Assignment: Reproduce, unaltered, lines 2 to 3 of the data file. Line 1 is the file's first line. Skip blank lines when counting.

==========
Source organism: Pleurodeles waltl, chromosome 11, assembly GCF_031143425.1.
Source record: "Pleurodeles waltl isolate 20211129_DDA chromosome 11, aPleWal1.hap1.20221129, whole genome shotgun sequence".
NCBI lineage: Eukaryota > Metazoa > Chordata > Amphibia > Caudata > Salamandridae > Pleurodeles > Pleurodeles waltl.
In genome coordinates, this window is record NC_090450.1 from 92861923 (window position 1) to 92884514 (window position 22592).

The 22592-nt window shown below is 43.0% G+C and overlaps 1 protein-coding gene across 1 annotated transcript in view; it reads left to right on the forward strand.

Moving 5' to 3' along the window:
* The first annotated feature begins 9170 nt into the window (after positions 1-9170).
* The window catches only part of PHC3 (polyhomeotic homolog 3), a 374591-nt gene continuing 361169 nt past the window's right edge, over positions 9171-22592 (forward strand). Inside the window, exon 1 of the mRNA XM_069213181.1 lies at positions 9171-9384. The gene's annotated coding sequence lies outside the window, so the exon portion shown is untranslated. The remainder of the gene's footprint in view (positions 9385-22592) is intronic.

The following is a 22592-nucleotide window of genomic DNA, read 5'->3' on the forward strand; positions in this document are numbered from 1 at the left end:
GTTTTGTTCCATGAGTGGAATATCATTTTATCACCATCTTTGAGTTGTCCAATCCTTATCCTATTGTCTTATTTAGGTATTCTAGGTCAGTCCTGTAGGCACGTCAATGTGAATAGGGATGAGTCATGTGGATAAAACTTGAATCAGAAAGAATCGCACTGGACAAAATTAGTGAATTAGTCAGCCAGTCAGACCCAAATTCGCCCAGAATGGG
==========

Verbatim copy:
Source record: "Pleurodeles waltl isolate 20211129_DDA chromosome 11, aPleWal1.hap1.20221129, whole genome shotgun sequence".
NCBI lineage: Eukaryota > Metazoa > Chordata > Amphibia > Caudata > Salamandridae > Pleurodeles > Pleurodeles waltl.